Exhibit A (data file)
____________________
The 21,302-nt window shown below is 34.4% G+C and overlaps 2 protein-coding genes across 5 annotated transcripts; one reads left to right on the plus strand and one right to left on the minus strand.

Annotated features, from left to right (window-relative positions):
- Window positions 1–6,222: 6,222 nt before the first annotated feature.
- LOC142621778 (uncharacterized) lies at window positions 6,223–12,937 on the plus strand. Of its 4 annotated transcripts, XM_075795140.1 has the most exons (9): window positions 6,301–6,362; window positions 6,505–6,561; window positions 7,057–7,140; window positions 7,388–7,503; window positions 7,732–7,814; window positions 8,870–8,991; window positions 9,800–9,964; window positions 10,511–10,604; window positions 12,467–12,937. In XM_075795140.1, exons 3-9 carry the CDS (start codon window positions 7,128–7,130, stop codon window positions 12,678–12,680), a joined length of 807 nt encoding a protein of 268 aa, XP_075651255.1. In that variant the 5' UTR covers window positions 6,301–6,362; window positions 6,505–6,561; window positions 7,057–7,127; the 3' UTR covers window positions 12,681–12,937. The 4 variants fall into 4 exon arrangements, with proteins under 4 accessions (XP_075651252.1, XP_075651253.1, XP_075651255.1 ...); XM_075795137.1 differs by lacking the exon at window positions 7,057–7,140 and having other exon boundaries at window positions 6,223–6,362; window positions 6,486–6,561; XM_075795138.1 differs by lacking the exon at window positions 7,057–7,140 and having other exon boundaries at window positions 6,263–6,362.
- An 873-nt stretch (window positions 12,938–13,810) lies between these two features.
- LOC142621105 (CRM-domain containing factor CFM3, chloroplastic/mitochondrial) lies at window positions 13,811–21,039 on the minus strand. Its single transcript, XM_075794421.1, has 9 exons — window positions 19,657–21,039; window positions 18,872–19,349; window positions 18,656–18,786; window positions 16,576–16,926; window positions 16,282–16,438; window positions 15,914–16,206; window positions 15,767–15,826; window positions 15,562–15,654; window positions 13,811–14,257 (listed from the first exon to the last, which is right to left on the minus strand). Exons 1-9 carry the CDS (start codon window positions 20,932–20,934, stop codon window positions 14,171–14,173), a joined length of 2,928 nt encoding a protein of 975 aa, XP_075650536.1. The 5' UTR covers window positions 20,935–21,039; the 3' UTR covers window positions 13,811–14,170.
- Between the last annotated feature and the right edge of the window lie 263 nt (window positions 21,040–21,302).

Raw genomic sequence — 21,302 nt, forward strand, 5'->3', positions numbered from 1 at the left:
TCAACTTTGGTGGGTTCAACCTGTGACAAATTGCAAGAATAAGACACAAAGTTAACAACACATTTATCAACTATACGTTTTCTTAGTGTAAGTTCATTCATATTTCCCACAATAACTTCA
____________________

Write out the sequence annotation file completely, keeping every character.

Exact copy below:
The 21,302-nt window shown below is 34.4% G+C and overlaps 2 protein-coding genes across 5 annotated transcripts; one reads left to right on the plus strand and one right to left on the minus strand.

Annotated features, from left to right (window-relative positions):
- Window positions 1–6,222: 6,222 nt before the first annotated feature.
- LOC142621778 (uncharacterized) lies at window positions 6,223–12,937 on the plus strand. Of its 4 annotated transcripts, XM_075795140.1 has the most exons (9): window positions 6,301–6,362; window positions 6,505–6,561; window positions 7,057–7,140; window positions 7,388–7,503; window positions 7,732–7,814; window positions 8,870–8,991; window positions 9,800–9,964; window positions 10,511–10,604; window positions 12,467–12,937. In XM_075795140.1, exons 3-9 carry the CDS (start codon window positions 7,128–7,130, stop codon window positions 12,678–12,680), a joined length of 807 nt encoding a protein of 268 aa, XP_075651255.1. In that variant the 5' UTR covers window positions 6,301–6,362; window positions 6,505–6,561; window positions 7,057–7,127; the 3' UTR covers window positions 12,681–12,937. The 4 variants fall into 4 exon arrangements, with proteins under 4 accessions (XP_075651252.1, XP_075651253.1, XP_075651255.1 ...); XM_075795137.1 differs by lacking the exon at window positions 7,057–7,140 and having other exon boundaries at window positions 6,223–6,362; window positions 6,486–6,561; XM_075795138.1 differs by lacking the exon at window positions 7,057–7,140 and having other exon boundaries at window positions 6,263–6,362.
- An 873-nt stretch (window positions 12,938–13,810) lies between these two features.
- LOC142621105 (CRM-domain containing factor CFM3, chloroplastic/mitochondrial) lies at window positions 13,811–21,039 on the minus strand. Its single transcript, XM_075794421.1, has 9 exons — window positions 19,657–21,039; window positions 18,872–19,349; window positions 18,656–18,786; window positions 16,576–16,926; window positions 16,282–16,438; window positions 15,914–16,206; window positions 15,767–15,826; window positions 15,562–15,654; window positions 13,811–14,257 (listed from the first exon to the last, which is right to left on the minus strand). Exons 1-9 carry the CDS (start codon window positions 20,932–20,934, stop codon window positions 14,171–14,173), a joined length of 2,928 nt encoding a protein of 975 aa, XP_075650536.1. The 5' UTR covers window positions 20,935–21,039; the 3' UTR covers window positions 13,811–14,170.
- Between the last annotated feature and the right edge of the window lie 263 nt (window positions 21,040–21,302).

Raw genomic sequence — 21,302 nt, forward strand, 5'->3', positions numbered from 1 at the left:
TCAACTTTGGTGGGTTCAACCTGTGACAAATTGCAAGAATAAGACACAAAGTTAACAACACATTTATCAACTATACGTTTTCTTAGTGTAAGTTCATTCATATTTCCCACAATAACTTCA